Three Cornered Copse

Update July 2017
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Update for 'Hove Park Living' magazine
from the Friends of the Three Cornered Copse
July 2017

FALL OF AN OLD LADY IN THREE CORNERED COPSE

Last month, one of the two old ladies in Three Cornered Copse fell to the woodland floor.

cow parsley The two old ladies in this case refer to the two large, standing, dead tree trunks that framed the middle path through the woods, near the steps to the Woodland Avenue snicket. The trees are significant in size, and the one that fell (although it seems it may have had some help), must have weighed several tons. Luckily, it appears, no-one was around to catch the trunk, and it lies, fallen, amid the vegetation which has already begun to take over.

The wood of a dead tree is a complex chemical structure and is virtually indigestible to animals and even the invertebrates that begin to move into the rotting carcass. The beetles and ants require fungi to break down the complex cellulose before they can start to feast. In our climate a large tree trunk will take many years to disappear, but in the meantime will act as a host to millions of insects, which in turn, will attract the smaller mammals and birds. Being relatively 'unmanaged' there are several large tree carcasses in Three Cornered Copse in various stages of decay, which partly accounts for the diversity of species of insects and birds.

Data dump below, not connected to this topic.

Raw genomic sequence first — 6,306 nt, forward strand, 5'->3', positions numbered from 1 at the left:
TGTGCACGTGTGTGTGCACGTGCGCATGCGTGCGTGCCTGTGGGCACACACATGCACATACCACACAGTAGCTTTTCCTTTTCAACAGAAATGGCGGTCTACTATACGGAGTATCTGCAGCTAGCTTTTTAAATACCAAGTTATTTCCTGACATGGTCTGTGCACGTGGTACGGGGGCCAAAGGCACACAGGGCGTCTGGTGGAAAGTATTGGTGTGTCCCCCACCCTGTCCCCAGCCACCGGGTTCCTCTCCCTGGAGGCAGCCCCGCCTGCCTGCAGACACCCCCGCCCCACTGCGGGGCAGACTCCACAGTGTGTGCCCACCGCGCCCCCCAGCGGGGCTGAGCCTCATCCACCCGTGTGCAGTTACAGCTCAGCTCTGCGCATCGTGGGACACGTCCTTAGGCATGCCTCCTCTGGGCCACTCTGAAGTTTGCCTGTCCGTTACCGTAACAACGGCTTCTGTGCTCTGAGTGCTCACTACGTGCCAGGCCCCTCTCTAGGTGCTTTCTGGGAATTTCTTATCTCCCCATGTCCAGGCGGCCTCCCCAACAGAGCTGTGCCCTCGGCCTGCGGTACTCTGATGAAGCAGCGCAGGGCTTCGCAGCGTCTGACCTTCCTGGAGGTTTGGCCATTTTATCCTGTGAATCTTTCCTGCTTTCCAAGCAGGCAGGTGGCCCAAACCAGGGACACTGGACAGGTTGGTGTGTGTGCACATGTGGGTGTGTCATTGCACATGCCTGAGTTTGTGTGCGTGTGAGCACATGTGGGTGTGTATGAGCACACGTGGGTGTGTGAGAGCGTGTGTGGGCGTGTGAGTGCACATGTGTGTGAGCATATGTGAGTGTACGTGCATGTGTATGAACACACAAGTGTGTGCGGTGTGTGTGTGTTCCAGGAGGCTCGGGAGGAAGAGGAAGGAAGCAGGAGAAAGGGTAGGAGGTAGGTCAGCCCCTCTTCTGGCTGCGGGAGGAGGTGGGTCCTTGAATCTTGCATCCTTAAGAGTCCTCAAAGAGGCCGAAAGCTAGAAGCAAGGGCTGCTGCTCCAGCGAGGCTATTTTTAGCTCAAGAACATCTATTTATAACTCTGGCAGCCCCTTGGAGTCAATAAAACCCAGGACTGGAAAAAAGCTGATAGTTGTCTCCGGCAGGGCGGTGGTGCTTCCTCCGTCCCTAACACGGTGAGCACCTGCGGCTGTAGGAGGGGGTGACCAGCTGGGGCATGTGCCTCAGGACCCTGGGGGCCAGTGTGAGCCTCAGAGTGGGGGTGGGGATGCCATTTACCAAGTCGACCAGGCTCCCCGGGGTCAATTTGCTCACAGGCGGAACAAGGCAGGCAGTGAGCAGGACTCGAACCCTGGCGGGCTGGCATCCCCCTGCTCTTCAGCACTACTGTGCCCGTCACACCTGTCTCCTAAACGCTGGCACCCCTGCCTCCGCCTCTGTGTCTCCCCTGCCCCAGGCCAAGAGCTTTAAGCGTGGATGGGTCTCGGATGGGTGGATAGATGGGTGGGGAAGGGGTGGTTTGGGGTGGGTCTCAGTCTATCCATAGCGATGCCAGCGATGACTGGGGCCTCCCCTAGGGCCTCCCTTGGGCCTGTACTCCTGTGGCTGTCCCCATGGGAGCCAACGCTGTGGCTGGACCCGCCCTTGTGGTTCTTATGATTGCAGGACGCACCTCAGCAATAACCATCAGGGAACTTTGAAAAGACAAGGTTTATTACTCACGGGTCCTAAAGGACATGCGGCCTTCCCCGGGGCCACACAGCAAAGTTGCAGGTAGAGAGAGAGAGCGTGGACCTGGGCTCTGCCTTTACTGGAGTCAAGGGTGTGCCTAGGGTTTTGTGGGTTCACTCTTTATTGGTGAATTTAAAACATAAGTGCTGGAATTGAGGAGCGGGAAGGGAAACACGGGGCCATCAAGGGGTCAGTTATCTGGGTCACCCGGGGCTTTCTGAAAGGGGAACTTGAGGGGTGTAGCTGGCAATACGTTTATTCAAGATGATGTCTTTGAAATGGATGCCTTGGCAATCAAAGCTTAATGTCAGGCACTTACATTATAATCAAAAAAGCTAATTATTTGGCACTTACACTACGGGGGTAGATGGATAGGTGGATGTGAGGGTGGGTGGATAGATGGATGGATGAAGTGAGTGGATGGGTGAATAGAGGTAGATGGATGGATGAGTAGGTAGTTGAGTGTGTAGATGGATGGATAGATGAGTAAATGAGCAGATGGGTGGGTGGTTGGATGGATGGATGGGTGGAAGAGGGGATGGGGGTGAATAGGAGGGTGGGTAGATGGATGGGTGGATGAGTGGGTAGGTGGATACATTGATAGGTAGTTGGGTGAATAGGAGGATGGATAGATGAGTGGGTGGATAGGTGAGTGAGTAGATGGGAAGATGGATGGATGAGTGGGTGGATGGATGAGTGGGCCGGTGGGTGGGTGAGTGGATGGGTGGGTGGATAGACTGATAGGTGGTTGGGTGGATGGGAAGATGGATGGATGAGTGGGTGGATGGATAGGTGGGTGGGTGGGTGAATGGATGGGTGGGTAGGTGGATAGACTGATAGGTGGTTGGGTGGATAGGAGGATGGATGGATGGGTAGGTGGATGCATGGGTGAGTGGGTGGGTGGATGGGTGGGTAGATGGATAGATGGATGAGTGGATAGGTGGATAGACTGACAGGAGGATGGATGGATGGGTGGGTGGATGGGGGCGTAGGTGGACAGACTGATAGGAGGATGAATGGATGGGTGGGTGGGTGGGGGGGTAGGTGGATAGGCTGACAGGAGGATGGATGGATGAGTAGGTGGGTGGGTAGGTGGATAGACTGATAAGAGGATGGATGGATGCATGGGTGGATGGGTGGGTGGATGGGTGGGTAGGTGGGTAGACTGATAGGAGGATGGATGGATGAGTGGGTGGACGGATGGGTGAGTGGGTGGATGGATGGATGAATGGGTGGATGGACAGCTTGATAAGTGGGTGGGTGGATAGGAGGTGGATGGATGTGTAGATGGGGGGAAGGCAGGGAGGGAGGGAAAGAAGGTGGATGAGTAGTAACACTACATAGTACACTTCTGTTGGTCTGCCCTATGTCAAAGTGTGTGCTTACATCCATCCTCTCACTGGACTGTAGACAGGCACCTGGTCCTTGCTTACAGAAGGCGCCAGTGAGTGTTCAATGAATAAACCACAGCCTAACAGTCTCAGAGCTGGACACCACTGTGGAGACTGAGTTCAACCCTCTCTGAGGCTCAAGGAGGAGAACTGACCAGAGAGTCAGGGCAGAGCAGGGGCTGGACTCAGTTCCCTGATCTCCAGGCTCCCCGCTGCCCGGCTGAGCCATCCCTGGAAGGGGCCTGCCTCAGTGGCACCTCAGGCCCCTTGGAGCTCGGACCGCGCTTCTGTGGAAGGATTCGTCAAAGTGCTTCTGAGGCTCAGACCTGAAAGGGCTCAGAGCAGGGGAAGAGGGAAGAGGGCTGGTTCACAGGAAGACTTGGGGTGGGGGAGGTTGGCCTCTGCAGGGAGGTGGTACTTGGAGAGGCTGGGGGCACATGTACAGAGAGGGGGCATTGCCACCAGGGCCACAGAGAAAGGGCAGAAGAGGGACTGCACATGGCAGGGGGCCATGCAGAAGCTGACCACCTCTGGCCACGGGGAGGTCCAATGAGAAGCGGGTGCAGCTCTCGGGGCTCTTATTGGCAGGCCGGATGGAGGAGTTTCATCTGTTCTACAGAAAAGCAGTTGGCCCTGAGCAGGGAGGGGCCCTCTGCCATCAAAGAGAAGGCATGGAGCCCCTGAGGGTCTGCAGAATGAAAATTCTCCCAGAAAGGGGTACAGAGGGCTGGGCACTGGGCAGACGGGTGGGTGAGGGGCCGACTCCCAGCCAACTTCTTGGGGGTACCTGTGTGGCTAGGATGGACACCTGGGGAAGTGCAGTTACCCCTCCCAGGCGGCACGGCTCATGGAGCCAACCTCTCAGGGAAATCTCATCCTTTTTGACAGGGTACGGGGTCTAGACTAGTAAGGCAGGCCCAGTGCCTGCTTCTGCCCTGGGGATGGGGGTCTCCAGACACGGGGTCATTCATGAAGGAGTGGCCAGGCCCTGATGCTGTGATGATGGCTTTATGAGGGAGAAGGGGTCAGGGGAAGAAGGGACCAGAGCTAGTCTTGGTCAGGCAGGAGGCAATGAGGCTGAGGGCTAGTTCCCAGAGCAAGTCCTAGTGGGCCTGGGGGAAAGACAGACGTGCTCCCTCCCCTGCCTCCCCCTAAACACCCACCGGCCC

Woodpeckers, regularly seen in the copse, play a role in helping break down dying trees. The holes they dig create a gateway for insects to enter the unprotected tissue. A succession of scavengers feeding on this large organic resource.

A succession of a different kind took place in the Friends of Three Cornered Copse at our AGM recently. Ruth Baxendale, our founder and Chair since 2008 has stepped down and handed over to Kevin Potter, our new Chairman. Ruth has been actively involved in the Friends group, and has achieved much in her tenure of the group. She has led the group in several projects, such as renovating the coronation stone, planting birches, planting snowdrop bulbs in the woodland (replanted from her father's garden), tackling fence encroachment, and picking up enough litter which, alone, would fill around 100 black bin liners. Not to mention the provision of tea, coffee and biscuits at each of our work days through the years. Our thanks to Ruth for her hard work, and we look forward to Kevin's reign. Kevin Potter is a trained scientist and will apply his skills to the copse; we're delighted to welcome him to the role.

Simon Baxendale